Medicaid, and a lot of people will still be uninsured; and Medicaid
system is unfair because people don't have access to specialists, and
we're going to end up with disparity persisting, for at least a
generation.

There is better solutions. Medicare for all. Take the Medicare card our
parents have, I'm soon to be have in a few years, give it to everybody,
figure out how we pay for it and manage the cost. And that would be the
fairest way to do the health care system.

GROSS: The figure out how we pay for it, I think, is the sticking point
for a lot of people.

Dr. ANSELL: Well, we are paying for it now. We're paying for it in many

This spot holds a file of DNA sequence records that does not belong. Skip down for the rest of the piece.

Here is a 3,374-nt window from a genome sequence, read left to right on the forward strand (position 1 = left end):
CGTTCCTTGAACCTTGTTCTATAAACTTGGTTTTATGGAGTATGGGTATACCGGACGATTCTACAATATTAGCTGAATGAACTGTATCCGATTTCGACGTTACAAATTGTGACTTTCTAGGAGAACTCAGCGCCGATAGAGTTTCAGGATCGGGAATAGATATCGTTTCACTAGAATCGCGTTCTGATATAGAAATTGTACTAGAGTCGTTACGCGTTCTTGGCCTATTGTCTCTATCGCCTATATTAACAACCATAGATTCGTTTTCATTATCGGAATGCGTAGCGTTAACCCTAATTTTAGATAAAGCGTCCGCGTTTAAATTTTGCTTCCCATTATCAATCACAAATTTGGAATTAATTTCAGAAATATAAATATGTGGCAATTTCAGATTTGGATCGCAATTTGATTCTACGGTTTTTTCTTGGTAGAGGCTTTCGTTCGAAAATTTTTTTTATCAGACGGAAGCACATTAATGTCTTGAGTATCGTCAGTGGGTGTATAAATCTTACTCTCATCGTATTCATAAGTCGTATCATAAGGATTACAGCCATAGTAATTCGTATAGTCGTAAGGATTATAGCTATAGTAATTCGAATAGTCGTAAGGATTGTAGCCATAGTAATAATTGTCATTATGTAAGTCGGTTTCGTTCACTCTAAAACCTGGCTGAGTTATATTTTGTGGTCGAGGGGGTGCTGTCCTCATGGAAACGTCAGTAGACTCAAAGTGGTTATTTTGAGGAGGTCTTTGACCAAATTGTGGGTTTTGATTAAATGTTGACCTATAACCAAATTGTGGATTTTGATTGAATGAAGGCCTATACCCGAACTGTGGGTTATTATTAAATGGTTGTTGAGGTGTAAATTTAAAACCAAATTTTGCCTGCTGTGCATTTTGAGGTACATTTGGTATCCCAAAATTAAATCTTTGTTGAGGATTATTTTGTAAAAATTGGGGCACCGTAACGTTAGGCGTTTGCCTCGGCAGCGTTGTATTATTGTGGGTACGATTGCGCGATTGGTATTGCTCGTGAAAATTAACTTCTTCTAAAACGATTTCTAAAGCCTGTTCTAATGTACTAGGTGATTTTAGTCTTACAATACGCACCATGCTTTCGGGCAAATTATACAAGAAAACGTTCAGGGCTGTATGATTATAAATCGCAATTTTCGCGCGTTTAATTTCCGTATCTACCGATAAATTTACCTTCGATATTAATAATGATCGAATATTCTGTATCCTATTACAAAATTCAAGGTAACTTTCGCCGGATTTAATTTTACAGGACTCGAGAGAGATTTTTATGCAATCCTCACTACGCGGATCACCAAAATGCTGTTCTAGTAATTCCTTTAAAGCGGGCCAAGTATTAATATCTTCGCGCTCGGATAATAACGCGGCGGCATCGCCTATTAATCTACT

different ways. And it's never been an issue of money in this country.

GROSS: Are there costs that we don't see in the health care system now?

Dr. ANSELL: Yeah, there's the cost of inefficiency. There's the cost of
emergency care. There's the cost of end-stage disease that doesn't have
to be. There's the cost of not prevention, not doing prevention. There
are huge costs. We're at twice the cost of the next system.

And people talk about rationing. We're rationing care every day in this
country to poor people, and, you know, 45,000 excess deaths. Chicago is
nine a day. Nine black people die a day in Chicago just because they
don't have equal health outcomes to white people.

Now, if this was Iraq and a road-side bomb, it'd be front page of the
newspaper, but... And this is occurring in every city, in rural area in
this country. We're paying for it. It's just we don't add up all the
costs.

GROSS: Well, Dr. Ansell, I want to thank you very much for talking with
us.

Dr. ANSELL: Thank you for having me.